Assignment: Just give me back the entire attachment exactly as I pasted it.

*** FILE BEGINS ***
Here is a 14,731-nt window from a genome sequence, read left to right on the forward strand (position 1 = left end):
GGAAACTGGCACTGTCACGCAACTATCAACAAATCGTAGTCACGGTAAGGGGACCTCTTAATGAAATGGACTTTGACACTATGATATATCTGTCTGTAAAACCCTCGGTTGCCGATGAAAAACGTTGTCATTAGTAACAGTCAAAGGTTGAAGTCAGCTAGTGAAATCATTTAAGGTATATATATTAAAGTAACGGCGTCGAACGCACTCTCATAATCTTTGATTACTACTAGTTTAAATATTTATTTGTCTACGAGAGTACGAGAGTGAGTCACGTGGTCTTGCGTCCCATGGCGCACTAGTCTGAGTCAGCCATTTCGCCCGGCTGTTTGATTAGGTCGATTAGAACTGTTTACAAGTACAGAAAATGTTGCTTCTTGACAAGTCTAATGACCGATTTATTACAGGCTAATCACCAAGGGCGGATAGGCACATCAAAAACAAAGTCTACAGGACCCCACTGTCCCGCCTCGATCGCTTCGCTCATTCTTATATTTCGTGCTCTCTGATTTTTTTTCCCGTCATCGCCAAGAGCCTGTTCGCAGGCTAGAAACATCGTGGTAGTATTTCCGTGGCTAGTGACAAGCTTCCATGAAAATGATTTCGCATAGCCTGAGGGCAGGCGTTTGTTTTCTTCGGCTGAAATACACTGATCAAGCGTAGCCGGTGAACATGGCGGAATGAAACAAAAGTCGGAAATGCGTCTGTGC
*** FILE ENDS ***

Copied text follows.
Here is a 14,731-nt window from a genome sequence, read left to right on the forward strand (position 1 = left end):
GGAAACTGGCACTGTCACGCAACTATCAACAAATCGTAGTCACGGTAAGGGGACCTCTTAATGAAATGGACTTTGACACTATGATATATCTGTCTGTAAAACCCTCGGTTGCCGATGAAAAACGTTGTCATTAGTAACAGTCAAAGGTTGAAGTCAGCTAGTGAAATCATTTAAGGTATATATATTAAAGTAACGGCGTCGAACGCACTCTCATAATCTTTGATTACTACTAGTTTAAATATTTATTTGTCTACGAGAGTACGAGAGTGAGTCACGTGGTCTTGCGTCCCATGGCGCACTAGTCTGAGTCAGCCATTTCGCCCGGCTGTTTGATTAGGTCGATTAGAACTGTTTACAAGTACAGAAAATGTTGCTTCTTGACAAGTCTAATGACCGATTTATTACAGGCTAATCACCAAGGGCGGATAGGCACATCAAAAACAAAGTCTACAGGACCCCACTGTCCCGCCTCGATCGCTTCGCTCATTCTTATATTTCGTGCTCTCTGATTTTTTTTCCCGTCATCGCCAAGAGCCTGTTCGCAGGCTAGAAACATCGTGGTAGTATTTCCGTGGCTAGTGACAAGCTTCCATGAAAATGATTTCGCATAGCCTGAGGGCAGGCGTTTGTTTTCTTCGGCTGAAATACACTGATCAAGCGTAGCCGGTGAACATGGCGGAATGAAACAAAAGTCGGAAATGCGTCTGTGC